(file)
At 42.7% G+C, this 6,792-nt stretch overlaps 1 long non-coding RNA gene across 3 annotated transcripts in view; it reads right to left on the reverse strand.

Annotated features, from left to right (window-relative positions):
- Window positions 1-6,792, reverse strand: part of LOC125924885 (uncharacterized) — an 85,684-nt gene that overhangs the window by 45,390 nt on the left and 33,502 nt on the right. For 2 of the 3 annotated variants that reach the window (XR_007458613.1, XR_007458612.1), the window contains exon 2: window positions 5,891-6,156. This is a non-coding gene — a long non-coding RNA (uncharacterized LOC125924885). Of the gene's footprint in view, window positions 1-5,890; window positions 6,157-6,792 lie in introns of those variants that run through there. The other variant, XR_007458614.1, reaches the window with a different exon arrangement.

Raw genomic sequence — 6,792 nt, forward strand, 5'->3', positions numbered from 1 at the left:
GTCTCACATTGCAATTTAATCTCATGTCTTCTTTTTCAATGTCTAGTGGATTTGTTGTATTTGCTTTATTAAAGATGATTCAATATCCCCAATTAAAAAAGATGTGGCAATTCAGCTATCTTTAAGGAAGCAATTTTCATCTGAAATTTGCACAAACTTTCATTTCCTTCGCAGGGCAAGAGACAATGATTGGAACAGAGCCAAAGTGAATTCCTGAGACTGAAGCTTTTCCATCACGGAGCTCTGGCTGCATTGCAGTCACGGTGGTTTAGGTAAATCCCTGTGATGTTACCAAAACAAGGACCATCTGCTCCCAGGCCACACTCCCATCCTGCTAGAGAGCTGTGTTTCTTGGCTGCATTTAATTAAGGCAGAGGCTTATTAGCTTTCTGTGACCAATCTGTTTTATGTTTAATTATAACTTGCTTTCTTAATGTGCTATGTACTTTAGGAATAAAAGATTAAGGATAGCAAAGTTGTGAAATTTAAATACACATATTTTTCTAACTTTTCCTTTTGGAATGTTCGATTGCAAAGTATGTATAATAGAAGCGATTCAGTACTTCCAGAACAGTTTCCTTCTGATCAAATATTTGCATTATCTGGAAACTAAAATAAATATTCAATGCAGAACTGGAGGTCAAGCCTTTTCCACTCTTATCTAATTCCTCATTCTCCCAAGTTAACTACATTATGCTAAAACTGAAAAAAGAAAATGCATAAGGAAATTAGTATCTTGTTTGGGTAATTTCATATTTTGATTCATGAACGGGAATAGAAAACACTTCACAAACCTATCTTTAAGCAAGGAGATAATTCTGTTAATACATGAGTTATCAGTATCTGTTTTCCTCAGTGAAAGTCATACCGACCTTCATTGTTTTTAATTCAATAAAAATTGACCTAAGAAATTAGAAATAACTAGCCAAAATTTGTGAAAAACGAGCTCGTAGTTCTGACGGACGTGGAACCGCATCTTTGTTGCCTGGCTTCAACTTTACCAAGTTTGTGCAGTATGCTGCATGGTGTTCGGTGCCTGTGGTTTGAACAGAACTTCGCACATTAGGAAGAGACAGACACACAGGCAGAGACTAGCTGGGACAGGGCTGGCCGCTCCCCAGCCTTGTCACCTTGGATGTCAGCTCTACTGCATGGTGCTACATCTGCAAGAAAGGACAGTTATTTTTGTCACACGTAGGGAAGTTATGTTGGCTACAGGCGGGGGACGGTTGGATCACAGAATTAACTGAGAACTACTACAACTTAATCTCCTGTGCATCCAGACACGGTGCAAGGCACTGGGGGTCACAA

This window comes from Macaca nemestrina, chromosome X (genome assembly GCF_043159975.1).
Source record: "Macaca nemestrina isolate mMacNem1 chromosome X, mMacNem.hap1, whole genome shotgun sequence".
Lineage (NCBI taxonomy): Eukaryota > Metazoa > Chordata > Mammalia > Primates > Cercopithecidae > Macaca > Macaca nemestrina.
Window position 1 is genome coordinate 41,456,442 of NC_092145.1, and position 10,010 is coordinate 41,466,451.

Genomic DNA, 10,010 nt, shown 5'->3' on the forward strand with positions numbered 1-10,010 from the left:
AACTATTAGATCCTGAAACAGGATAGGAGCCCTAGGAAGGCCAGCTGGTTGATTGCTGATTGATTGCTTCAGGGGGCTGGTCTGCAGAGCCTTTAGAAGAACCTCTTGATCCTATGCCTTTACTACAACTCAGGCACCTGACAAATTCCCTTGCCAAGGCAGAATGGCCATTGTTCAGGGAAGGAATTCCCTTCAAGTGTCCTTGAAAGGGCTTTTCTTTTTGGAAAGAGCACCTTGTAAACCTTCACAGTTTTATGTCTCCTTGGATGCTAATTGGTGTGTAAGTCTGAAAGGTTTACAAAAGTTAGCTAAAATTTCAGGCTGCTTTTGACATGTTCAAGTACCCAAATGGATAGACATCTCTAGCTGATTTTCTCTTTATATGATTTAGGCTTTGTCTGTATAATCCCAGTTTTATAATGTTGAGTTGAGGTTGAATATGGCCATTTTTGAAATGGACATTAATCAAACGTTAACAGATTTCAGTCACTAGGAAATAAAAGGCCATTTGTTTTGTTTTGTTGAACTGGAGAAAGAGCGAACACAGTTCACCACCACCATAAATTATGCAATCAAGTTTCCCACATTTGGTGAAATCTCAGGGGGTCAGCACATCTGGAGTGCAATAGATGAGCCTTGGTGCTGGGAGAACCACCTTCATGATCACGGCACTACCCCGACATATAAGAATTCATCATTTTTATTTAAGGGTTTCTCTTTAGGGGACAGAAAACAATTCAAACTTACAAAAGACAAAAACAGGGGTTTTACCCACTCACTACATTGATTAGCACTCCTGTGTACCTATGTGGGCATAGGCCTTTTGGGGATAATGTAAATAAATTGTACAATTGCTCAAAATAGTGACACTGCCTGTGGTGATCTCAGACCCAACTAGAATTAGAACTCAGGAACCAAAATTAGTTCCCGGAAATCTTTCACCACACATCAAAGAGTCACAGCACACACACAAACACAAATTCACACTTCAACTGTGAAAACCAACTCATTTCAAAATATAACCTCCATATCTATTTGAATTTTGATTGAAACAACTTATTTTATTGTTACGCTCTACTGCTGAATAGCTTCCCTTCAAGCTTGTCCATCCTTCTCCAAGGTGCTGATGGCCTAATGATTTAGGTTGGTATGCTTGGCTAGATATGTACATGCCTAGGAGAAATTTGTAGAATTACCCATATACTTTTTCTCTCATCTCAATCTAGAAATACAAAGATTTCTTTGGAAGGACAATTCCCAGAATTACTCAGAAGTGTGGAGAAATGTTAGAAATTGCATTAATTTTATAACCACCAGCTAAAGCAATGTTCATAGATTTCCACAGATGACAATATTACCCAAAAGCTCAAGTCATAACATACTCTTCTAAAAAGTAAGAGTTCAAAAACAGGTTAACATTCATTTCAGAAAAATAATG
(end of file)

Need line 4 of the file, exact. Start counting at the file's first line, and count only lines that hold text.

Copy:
Raw genomic sequence — 6,792 nt, forward strand, 5'->3', positions numbered from 1 at the left: